This new setting combined with a 70C heated bed and I had no corner lifting and no failure of the print due to being dragged off the print surface.

The print still eventually failed, but this was due to insufficient hot end temperature at 180C to cause the new layer to fuse with the existing plastic so the print failed due to de-lamination of the filaments.

I found a table that someone had compiled that showed maximum feed rates against temperature

180C1.59 mm³/sec20mm/sec
190C2.97 mm³/sec37mm/sec
200C4.24 mm³/sec53mm/sec
210C5.59 mm³/sec70mm/sec
220C7.00 mm³/sec87mm/sec
230C8.25 mm³/sec103mm/sec
240C9.54 mm³/sec120mm/sec

Considering at this point that I was using 180C and 30mm/s I was probably a little outside what is realistic.

The next print at 200C was much stronger exhibiting none of the previous de-lamination issues.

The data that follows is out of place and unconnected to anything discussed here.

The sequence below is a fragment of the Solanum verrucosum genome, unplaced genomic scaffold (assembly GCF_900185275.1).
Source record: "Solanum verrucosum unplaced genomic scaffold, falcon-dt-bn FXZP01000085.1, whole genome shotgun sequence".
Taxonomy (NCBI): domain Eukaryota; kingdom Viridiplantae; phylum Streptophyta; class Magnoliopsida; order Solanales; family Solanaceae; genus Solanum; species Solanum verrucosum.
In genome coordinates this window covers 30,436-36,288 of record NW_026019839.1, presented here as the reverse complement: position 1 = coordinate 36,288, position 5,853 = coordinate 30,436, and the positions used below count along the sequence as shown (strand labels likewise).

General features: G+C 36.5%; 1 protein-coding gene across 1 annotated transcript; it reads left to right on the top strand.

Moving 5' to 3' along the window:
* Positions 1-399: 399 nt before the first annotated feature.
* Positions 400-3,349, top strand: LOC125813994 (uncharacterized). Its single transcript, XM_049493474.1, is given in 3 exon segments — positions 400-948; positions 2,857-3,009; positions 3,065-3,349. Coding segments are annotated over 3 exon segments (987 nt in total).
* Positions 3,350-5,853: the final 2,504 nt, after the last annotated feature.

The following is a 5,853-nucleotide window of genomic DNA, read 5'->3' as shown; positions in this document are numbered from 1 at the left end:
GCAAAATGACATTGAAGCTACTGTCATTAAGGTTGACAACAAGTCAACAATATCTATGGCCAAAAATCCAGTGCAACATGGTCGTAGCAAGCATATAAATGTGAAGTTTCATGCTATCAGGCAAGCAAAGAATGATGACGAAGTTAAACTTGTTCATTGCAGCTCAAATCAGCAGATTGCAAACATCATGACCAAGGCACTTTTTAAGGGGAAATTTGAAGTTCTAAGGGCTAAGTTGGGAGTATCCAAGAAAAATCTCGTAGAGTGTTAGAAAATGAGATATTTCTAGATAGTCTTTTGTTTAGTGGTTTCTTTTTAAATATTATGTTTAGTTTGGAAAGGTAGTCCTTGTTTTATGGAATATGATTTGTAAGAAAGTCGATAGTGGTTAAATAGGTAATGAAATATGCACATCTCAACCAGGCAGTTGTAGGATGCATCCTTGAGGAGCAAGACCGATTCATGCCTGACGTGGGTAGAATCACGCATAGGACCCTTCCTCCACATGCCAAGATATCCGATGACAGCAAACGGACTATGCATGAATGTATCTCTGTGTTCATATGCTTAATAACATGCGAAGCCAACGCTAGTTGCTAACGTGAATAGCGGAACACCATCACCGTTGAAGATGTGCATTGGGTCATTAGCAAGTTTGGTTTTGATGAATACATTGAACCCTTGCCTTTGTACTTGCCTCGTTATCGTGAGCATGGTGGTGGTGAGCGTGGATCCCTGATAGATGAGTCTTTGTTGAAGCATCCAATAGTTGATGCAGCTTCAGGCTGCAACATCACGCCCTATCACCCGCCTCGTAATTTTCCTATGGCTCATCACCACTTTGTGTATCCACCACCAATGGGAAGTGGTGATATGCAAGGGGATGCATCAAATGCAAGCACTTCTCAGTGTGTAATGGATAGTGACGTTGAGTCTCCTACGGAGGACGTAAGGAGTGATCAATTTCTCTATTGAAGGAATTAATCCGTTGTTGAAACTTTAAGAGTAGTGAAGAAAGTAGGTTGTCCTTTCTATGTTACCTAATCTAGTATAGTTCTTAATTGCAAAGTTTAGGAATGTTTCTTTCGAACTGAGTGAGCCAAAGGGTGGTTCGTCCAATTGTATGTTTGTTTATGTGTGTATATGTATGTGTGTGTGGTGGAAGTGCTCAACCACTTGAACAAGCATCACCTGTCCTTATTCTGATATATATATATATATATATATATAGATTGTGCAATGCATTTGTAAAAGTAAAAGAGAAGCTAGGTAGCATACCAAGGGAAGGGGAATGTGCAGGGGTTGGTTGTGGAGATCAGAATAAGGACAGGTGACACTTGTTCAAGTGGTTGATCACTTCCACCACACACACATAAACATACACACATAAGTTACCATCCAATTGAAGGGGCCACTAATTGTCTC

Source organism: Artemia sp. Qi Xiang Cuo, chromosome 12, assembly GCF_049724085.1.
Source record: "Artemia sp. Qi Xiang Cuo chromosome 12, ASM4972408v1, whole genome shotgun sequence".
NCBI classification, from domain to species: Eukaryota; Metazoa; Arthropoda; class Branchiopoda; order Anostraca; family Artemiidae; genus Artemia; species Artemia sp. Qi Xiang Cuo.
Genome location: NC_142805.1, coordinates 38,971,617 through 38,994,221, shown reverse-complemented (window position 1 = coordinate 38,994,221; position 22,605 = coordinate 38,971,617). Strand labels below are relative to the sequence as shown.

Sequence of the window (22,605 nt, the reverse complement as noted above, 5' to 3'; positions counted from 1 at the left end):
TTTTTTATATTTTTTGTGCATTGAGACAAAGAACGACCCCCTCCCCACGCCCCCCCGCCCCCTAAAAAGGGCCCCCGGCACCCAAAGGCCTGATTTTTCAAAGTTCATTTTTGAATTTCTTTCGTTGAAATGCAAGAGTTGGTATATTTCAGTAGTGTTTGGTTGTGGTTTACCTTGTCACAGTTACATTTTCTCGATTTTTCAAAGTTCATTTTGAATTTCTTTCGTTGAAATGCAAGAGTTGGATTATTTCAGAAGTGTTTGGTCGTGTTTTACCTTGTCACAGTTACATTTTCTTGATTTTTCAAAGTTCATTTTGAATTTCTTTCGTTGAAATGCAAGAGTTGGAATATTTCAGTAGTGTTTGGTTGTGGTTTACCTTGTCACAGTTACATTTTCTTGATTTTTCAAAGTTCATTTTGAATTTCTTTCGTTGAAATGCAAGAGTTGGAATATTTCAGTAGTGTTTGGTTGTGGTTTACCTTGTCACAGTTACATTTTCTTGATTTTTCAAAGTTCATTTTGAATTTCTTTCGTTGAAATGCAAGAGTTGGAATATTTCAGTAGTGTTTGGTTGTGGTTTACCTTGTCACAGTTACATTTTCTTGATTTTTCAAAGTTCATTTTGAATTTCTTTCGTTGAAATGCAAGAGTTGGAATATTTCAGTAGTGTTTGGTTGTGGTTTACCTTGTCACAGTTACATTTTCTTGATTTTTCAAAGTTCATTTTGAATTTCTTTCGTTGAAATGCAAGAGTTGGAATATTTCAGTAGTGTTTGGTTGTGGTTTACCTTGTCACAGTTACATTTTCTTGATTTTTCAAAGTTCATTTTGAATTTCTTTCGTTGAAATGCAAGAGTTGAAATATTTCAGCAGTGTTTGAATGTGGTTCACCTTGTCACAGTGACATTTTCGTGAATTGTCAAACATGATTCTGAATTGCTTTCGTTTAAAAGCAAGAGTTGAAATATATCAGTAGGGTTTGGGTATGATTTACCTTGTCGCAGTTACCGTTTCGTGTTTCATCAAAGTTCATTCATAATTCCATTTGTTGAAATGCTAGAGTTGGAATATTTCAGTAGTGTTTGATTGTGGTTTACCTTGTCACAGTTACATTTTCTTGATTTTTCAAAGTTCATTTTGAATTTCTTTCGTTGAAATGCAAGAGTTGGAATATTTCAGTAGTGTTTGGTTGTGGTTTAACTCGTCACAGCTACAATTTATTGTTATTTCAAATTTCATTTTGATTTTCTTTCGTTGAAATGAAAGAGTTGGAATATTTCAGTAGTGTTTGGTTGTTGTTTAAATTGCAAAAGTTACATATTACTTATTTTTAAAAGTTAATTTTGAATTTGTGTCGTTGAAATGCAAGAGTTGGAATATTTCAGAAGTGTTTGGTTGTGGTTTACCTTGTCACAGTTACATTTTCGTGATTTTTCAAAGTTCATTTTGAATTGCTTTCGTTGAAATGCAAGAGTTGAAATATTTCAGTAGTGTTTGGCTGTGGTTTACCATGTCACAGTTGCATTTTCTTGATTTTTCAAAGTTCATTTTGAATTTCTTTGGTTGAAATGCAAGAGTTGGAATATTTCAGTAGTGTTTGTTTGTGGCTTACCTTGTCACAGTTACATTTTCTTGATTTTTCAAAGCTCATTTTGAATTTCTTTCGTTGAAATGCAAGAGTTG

It still has issues in that the vertical ends are not straight - they wave back and forth, which does not imply an out of true Z axis, as this would be a more consistent and gradual "lean" of the print.

A test print of a 20mm cube shows the issue more clearly.
Not only is the print moving in the X direction, but also in the Y direction, albeit to a lesser extent.

My guess is that it is a combination of an X axis belt that is not taught enough and possibly too much acceleration on the X axis, much like my Z axis issue, so my next steps are to tighten the X belt again and then reduce the MAX_FEEDRATE_X setting down from 200 and possibly do the same for Y, even though I am not currently seeing the issue here, it could well be experiencing the issue but simply not showing due to the nature of the current test print.

Saturday, 18 October 2014

First Prints

Well, I decided that in order to rule out the torque issue, I decided to buy a Greg's Wade reloaded extruder for Prusa i3 and mount this as a direct drive extruder.

The extruder was £22.99 with free shipping from ebay and came with all the required hardware for assembly.